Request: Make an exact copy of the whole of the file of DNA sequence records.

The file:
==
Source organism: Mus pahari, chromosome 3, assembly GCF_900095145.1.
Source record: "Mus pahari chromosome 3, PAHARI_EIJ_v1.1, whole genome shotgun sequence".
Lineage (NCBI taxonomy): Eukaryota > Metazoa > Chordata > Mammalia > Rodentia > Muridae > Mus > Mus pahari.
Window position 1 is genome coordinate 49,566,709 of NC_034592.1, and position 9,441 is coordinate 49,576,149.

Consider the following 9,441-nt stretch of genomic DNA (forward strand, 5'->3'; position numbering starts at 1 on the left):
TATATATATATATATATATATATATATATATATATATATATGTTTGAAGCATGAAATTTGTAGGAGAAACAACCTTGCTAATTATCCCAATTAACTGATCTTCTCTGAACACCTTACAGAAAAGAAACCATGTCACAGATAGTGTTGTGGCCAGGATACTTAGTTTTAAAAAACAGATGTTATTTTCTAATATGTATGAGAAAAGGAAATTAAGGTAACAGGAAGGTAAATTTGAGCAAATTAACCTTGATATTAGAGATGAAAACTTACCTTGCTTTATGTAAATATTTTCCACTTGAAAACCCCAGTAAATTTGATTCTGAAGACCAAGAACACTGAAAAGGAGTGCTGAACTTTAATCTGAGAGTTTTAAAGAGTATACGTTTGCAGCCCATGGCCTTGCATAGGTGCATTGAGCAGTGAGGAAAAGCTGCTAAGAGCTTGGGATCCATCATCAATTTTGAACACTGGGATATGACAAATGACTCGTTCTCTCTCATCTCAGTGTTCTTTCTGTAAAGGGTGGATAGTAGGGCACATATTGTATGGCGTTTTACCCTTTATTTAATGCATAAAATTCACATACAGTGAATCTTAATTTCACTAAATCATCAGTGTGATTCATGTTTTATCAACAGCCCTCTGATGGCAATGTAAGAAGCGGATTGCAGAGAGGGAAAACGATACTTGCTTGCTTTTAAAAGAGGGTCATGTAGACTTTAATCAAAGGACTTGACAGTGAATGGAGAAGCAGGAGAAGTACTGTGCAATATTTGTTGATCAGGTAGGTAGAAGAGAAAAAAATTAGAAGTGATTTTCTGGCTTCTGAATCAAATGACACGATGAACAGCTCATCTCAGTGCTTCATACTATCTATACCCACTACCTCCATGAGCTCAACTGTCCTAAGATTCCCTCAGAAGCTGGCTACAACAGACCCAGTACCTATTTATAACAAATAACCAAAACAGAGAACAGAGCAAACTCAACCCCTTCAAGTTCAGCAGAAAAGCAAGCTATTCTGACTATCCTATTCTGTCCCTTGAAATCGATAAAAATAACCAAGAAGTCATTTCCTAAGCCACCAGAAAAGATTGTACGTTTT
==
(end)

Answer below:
Source organism: Mus pahari, chromosome 3, assembly GCF_900095145.1.
Source record: "Mus pahari chromosome 3, PAHARI_EIJ_v1.1, whole genome shotgun sequence".
Lineage (NCBI taxonomy): Eukaryota > Metazoa > Chordata > Mammalia > Rodentia > Muridae > Mus > Mus pahari.
Window position 1 is genome coordinate 49,566,709 of NC_034592.1, and position 9,441 is coordinate 49,576,149.

Consider the following 9,441-nt stretch of genomic DNA (forward strand, 5'->3'; position numbering starts at 1 on the left):
TATATATATATATATATATATATATATATATATATATATATGTTTGAAGCATGAAATTTGTAGGAGAAACAACCTTGCTAATTATCCCAATTAACTGATCTTCTCTGAACACCTTACAGAAAAGAAACCATGTCACAGATAGTGTTGTGGCCAGGATACTTAGTTTTAAAAAACAGATGTTATTTTCTAATATGTATGAGAAAAGGAAATTAAGGTAACAGGAAGGTAAATTTGAGCAAATTAACCTTGATATTAGAGATGAAAACTTACCTTGCTTTATGTAAATATTTTCCACTTGAAAACCCCAGTAAATTTGATTCTGAAGACCAAGAACACTGAAAAGGAGTGCTGAACTTTAATCTGAGAGTTTTAAAGAGTATACGTTTGCAGCCCATGGCCTTGCATAGGTGCATTGAGCAGTGAGGAAAAGCTGCTAAGAGCTTGGGATCCATCATCAATTTTGAACACTGGGATATGACAAATGACTCGTTCTCTCTCATCTCAGTGTTCTTTCTGTAAAGGGTGGATAGTAGGGCACATATTGTATGGCGTTTTACCCTTTATTTAATGCATAAAATTCACATACAGTGAATCTTAATTTCACTAAATCATCAGTGTGATTCATGTTTTATCAACAGCCCTCTGATGGCAATGTAAGAAGCGGATTGCAGAGAGGGAAAACGATACTTGCTTGCTTTTAAAAGAGGGTCATGTAGACTTTAATCAAAGGACTTGACAGTGAATGGAGAAGCAGGAGAAGTACTGTGCAATATTTGTTGATCAGGTAGGTAGAAGAGAAAAAAATTAGAAGTGATTTTCTGGCTTCTGAATCAAATGACACGATGAACAGCTCATCTCAGTGCTTCATACTATCTATACCCACTACCTCCATGAGCTCAACTGTCCTAAGATTCCCTCAGAAGCTGGCTACAACAGACCCAGTACCTATTTATAACAAATAACCAAAACAGAGAACAGAGCAAACTCAACCCCTTCAAGTTCAGCAGAAAAGCAAGCTATTCTGACTATCCTATTCTGTCCCTTGAAATCGATAAAAATAACCAAGAAGTCATTTCCTAAGCCACCAGAAAAGATTGTACGTTTT